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This is the Fifth installment in the Trash to Treasure contest and we here at Woodcraft are really pleased with the participation and response to the contest. We're looking forward to the next winning entry.
This month's winning project comes from Tommie Hansen.
The project is a dresser made in 1922, at some point late 60's or early 70's the dresser had been repaired and an antique finish was put on it. The dresser was used in a ski cabin by Tommie's family and then given to her 30 years ago when she got married. At first glance the dresser looks to be good shape but like with so many old pieces as it starts to fall apart you nail or screw it back together and if one doesn't fix it add another.
After we selected this piece we had only one design idea and that was to turn this dresser into a wine rack. The design is simple and can fit into many different rooms. The transformation of this dresser was a simple one but did take some time.
The first step was to strip off the parts that we were not going to be used the top, drawer, knobs, mirror mounts, and the top. Then we stripped off all the old paint using Soy-Gel stripper and discovered all the old repairs and the different types of wood used in the repairs along with all the nails and screws. Next we removed the dividers for the two big drawers and this was our starting pallet.
Time for construction to begin, a box was made out of ¾ inch plywood and screwed together. The inside was painted with a General Finishes milk paint the color is Lamp Black. The size of the box was set to the size of the opening. After the box was built we moved on with the wine rack. There was a lot of discussion on the layout of the wine racks, squares or X's, the squares would have been easier but we felt in the end that the X's would look better. So we started building the X's the process that we choose was to build a series of small boxes flatten the corners and then stack them in the pattern that fit the opening. We also added small pieces to fill out the space. The boxes were made from plywood and painted Lamp Black and a hardwood edge was applied with glue and pin nails. We left the edge natural this helps the give the appearance that the bottles are floating against the black background. The wood that we choose for this edge was Sassafras.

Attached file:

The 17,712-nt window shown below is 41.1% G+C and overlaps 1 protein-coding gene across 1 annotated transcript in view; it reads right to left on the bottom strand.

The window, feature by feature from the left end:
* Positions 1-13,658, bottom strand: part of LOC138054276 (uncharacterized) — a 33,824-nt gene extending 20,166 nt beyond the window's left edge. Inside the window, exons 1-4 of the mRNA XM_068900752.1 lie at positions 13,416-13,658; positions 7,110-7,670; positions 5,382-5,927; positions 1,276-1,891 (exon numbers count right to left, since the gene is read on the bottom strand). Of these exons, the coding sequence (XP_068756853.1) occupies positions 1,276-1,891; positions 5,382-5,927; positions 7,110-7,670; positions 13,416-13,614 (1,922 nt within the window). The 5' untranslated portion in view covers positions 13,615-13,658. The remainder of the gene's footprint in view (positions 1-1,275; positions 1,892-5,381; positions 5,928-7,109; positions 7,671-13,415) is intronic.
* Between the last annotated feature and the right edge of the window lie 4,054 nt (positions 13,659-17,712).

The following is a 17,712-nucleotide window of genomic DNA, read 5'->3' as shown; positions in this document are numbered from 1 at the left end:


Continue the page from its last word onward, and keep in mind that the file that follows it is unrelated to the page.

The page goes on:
The bottom of the dresser soon to be wine cabinet had several different types of wood and had been painted and stripped. This could be a problem because we had to remove nails and screws fill holes and blend the different types of wood we overcome this challenge by using a dark gel stain made by General Finishes the color is Java. We choose a dark stain because it can hide a lot of imperfections and by using a gel stain we can blend the colors better. We stained the whole bottom of the cabinet. After this was done we installed the box with wine bottle rack and screwed it in place and trimmed the opening with Sassafras. Next we moved on to the two small drawers these drawers were falling apart from age and use so we took them apart sanded the pieces replaced the pieces that need replacing glued back together and stained.
We moved on to the top half the cabinet. The original top was too far gone cracks and peeling veneer for us to use so we made a solid wood top out of Sassafras. We still wanted to use the original mirror from 1922 so we made that our focal point. We built a new frame for the mirror out of Purpleheart to set the mirror in. Then we built another frame made from Sassafras that we stained to match the bottom of the cabinet. We added a shelf made of Sassafras and left it natural. We did this so we could show the beauty in this wood plus it will help to tie the bottom of the cabinet, the top and upper cabinet with the mirror.
The choice for woods that we selected for this project was simple. We choose Sassafras because as it ages it will turn a very nice brown tan color that is very warm and inviting. The Purpleheart to add color and contrast to the overall piece this wood can be overpowering if over used. The placement around the mirror and the dark stained Sassafras is a nice accent and helps to draw you in the center of the piece.
This project is simple but will take some time and can be completed with just a basic level of woodworking experience. All the pieces are basic box construction and put together with screws and glue.
You can see step by step photos on our facebook page www.Facebook/Woodcraftchandler.
Woodcraft is located in Chandler on the N.W. corner of Arizona Ave & Elliot.
3002 N. Arizona Ave #12
Chandler, AZ 85225
Woodcraft is a paid advertiser of Sonoran Living Live
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